Background: There is a lack of data on the safety of midwife-led maternity care in remote or Indigenous communities. In a de facto natural "experiment", we assessed birth outcomes by primary birthing attendant in two sets of remote Inuit communities.
Methods: A geocoding-based retrospective birth cohort study in 14 Inuit communities of Nunavik, Canada, 1989-2000: primary birth attendants were Inuit midwives in the Hudson Bay (1,529 Inuit births) versus Western physicians in Ungava Bay communities (1,197 Inuit births). The primary outcome was perinatal death. Secondary outcomes included stillbirth, neonatal death, postneonatal death, preterm, small-for-gestational-age and low birth weight birth. Multi-level logistic regression was used to obtain the adjusted odds ratios (aOR) controlling for maternal age, marital status, parity, education, infant sex and plurality, community size and community-level random effects.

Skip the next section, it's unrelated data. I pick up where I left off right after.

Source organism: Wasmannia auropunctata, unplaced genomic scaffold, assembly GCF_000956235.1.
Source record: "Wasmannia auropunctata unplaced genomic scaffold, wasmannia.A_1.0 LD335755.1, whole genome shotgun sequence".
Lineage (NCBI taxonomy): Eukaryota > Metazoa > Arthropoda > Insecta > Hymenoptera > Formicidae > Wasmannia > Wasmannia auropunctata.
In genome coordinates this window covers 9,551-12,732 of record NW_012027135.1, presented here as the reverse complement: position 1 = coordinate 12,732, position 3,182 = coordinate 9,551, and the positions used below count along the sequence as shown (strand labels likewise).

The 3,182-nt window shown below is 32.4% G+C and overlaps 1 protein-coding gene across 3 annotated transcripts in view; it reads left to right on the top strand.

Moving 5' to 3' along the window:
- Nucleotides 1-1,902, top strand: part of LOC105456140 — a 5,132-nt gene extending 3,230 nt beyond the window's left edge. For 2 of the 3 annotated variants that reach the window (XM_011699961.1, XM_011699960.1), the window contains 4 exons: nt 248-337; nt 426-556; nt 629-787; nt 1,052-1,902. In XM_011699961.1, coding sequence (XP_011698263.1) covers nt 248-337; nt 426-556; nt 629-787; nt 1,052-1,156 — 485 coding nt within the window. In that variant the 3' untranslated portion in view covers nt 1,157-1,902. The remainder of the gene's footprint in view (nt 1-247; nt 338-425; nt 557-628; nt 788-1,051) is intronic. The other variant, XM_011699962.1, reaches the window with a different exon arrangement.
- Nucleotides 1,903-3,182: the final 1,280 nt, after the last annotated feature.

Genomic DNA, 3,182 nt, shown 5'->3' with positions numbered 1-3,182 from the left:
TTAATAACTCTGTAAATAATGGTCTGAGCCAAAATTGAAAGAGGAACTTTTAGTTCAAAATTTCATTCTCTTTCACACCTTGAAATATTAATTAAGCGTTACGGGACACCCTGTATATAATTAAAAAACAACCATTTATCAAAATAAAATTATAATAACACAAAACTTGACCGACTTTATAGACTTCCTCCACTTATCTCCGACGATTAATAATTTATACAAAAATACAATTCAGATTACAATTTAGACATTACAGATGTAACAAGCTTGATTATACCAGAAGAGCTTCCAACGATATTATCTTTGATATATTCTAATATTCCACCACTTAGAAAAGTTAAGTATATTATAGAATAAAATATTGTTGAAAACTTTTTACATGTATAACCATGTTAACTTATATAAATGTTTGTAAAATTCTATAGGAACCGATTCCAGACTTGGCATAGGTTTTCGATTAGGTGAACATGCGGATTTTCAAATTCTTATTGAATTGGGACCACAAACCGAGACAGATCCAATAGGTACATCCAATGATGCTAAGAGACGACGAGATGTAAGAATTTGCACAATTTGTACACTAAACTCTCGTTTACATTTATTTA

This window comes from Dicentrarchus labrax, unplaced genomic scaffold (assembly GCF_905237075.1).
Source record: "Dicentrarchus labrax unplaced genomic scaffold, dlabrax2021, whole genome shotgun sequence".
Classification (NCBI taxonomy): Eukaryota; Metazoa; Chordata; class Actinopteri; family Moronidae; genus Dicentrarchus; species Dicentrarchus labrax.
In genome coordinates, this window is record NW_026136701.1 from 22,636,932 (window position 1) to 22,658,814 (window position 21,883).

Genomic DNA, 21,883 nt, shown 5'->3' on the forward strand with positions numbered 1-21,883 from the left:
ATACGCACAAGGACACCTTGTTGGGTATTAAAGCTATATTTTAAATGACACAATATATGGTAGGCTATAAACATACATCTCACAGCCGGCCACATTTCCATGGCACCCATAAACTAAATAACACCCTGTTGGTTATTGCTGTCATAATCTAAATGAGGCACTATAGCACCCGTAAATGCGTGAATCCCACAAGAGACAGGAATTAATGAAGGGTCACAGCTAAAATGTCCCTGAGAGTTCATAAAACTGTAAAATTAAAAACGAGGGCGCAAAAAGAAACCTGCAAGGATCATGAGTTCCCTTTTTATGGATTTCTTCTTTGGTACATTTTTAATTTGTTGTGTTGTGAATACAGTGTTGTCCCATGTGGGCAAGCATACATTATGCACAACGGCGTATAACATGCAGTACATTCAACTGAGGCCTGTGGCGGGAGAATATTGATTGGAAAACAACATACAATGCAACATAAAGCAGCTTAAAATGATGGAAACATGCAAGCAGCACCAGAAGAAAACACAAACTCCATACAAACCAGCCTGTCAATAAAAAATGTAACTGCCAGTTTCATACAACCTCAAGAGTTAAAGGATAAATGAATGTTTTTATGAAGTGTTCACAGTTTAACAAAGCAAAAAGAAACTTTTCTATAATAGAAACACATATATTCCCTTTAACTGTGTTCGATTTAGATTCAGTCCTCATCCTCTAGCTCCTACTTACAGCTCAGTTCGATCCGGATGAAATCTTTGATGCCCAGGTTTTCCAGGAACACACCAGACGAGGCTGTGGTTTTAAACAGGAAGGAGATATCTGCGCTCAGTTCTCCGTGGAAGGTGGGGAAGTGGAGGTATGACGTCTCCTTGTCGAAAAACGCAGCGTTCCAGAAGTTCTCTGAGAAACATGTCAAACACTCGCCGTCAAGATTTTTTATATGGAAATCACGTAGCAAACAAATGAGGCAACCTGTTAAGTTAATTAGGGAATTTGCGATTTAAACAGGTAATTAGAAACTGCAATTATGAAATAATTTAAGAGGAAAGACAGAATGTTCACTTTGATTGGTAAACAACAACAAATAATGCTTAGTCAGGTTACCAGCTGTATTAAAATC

Results: The aOR (95% confidence interval) for perinatal death comparing the Hudson Bay versus Ungava Bay communities were 1.29 (0.63, 2.64) for all Inuit births, and 1.13 (0.48, 2.47) for Inuit births at >=28 weeks of gestation. There were no statistically significant differences in the crude or adjusted risks of any of the outcomes examined.
Conclusion: Risks of perinatal death were somewhat but not significantly higher in the Hudson Bay communities with midwife-led maternity care as compared to the Ungava Bay communities with physician-led maternity care. Our findings are inconclusive, although the results excluding extremely preterm births are more reassuring concerning the safety of midwife-led maternity care in remote Indigenous communities.
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